Monday, April 5, 2010

Fluxus and Joseph Beuys Art

When researching Fluxus and Joseph Beuys I kept finding information pertaining to the metaphors of the movement. "Fluxus" is derived from the latin words "flow" and "change". Fluxus work challenged the standard definition of art including genres from writing, to music, to street performances. One of the most well-known Fluxus artists was Joseph Beuys who is most famous for his installation of a piano covered in felt material. I read some quotes from Beuys about him using material as a metaphor, especially his felt installations. The process through which felt is formed makes the fibers of the material inseparable. In Beuys' words this relates to "the social dimension of humanity, man is his milieu. He cannot cast off his communal bonds; he cannot defend himself agains the dangers of life and develop his potential alone."In other words the felt is a metaphor for our society and the pressures man faces in life.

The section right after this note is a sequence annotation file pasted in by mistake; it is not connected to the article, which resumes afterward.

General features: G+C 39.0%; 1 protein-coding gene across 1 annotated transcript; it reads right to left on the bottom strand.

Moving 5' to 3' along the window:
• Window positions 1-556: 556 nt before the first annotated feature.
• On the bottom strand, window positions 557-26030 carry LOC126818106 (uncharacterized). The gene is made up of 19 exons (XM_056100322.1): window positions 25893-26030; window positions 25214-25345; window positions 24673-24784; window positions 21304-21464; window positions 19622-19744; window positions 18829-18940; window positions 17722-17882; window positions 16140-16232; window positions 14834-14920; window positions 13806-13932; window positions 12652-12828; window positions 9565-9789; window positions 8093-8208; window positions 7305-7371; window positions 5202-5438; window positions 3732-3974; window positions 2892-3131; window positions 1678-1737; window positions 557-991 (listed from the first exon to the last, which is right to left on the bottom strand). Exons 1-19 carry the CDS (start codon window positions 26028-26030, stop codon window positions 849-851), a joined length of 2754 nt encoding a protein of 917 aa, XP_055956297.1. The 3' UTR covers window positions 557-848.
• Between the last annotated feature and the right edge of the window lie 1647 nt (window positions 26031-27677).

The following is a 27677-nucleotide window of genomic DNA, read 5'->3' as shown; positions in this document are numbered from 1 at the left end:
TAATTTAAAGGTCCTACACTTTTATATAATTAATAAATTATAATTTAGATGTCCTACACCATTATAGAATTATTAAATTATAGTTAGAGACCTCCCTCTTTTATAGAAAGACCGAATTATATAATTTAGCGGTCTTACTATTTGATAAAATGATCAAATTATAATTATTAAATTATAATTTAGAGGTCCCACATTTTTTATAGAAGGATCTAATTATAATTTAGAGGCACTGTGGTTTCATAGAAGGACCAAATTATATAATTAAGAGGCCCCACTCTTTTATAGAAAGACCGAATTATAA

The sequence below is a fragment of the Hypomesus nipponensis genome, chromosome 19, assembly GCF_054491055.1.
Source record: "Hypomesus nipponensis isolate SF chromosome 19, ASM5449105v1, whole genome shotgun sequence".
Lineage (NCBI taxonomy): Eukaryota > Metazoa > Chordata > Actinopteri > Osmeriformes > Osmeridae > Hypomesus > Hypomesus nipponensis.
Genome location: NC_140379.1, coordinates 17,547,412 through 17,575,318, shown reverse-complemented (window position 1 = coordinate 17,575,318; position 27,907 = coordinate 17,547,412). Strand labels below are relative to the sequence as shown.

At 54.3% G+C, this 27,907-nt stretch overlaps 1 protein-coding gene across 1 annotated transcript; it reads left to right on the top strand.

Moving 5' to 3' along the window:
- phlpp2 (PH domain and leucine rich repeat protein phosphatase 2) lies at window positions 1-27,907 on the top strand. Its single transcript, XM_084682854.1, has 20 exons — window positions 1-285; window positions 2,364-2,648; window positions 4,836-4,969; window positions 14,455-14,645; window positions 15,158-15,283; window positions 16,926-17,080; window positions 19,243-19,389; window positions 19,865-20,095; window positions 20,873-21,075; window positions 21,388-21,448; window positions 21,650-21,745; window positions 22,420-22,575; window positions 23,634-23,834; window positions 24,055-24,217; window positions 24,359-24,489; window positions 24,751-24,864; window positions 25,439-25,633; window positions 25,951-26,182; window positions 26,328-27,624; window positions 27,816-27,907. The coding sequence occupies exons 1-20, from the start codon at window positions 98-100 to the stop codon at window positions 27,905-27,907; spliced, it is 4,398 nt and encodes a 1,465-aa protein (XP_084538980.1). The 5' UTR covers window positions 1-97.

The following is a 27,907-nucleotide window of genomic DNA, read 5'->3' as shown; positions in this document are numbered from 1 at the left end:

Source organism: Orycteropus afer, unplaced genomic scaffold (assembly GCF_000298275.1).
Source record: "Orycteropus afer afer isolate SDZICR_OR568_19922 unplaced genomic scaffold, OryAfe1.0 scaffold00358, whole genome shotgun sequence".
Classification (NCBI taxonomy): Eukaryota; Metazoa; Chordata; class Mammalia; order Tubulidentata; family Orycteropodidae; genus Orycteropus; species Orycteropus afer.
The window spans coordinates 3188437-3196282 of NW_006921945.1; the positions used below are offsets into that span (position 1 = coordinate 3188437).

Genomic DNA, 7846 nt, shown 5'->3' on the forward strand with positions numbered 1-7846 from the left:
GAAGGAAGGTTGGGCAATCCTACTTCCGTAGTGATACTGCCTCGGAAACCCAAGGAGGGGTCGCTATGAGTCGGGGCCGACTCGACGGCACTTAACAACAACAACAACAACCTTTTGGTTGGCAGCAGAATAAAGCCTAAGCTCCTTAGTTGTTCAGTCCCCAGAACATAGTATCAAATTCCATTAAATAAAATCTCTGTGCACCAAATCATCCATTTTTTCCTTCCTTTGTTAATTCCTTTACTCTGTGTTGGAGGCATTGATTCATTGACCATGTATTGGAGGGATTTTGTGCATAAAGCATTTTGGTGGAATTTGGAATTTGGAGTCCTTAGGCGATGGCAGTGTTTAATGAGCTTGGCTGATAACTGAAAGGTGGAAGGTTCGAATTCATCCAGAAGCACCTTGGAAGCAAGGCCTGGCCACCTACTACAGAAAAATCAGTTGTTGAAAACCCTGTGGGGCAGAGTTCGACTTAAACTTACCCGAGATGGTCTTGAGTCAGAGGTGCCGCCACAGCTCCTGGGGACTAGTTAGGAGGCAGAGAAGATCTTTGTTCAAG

This also demonstrates the idea that Fluxus artists, along with the artists of other movements, do not come up with their ideas on a whim. Beuys did not decide that it would be a good idea to throw a curtain of felt over a piano and call it "art". His installations were well thought out and developed ideas dealing with metaphors that pertain to human life, as Beuys explains; "The outward appearance of every object I make is the equivalent of some aspect of inner human life."

The Fluxus movement was a strong reinforcement of this idea, that artists plan what they include in their work rather than doing it on impulse, because the movement involved such a broad spectrum of mediums all meant to speak about society in some way through metaphors.

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